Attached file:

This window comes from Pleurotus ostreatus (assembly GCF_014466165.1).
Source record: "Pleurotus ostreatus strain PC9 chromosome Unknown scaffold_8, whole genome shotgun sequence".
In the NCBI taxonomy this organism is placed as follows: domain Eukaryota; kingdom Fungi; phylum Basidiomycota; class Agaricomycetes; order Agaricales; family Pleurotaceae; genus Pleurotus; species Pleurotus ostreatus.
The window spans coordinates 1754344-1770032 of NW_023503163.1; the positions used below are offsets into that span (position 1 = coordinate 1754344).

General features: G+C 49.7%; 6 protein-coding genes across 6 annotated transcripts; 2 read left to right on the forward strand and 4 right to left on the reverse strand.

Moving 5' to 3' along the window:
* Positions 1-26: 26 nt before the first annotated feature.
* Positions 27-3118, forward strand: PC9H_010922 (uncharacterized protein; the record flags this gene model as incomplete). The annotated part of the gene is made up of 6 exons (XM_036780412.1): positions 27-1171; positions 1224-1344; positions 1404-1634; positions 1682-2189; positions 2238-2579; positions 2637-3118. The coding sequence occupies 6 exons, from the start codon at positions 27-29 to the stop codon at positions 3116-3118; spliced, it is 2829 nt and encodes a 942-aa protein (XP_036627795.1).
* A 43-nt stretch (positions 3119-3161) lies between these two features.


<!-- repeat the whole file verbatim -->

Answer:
This window comes from Pleurotus ostreatus (assembly GCF_014466165.1).
Source record: "Pleurotus ostreatus strain PC9 chromosome Unknown scaffold_8, whole genome shotgun sequence".
In the NCBI taxonomy this organism is placed as follows: domain Eukaryota; kingdom Fungi; phylum Basidiomycota; class Agaricomycetes; order Agaricales; family Pleurotaceae; genus Pleurotus; species Pleurotus ostreatus.
The window spans coordinates 1754344-1770032 of NW_023503163.1; the positions used below are offsets into that span (position 1 = coordinate 1754344).

General features: G+C 49.7%; 6 protein-coding genes across 6 annotated transcripts; 2 read left to right on the forward strand and 4 right to left on the reverse strand.

Moving 5' to 3' along the window:
* Positions 1-26: 26 nt before the first annotated feature.
* Positions 27-3118, forward strand: PC9H_010922 (uncharacterized protein; the record flags this gene model as incomplete). The annotated part of the gene is made up of 6 exons (XM_036780412.1): positions 27-1171; positions 1224-1344; positions 1404-1634; positions 1682-2189; positions 2238-2579; positions 2637-3118. The coding sequence occupies 6 exons, from the start codon at positions 27-29 to the stop codon at positions 3116-3118; spliced, it is 2829 nt and encodes a 942-aa protein (XP_036627795.1).
* A 43-nt stretch (positions 3119-3161) lies between these two features.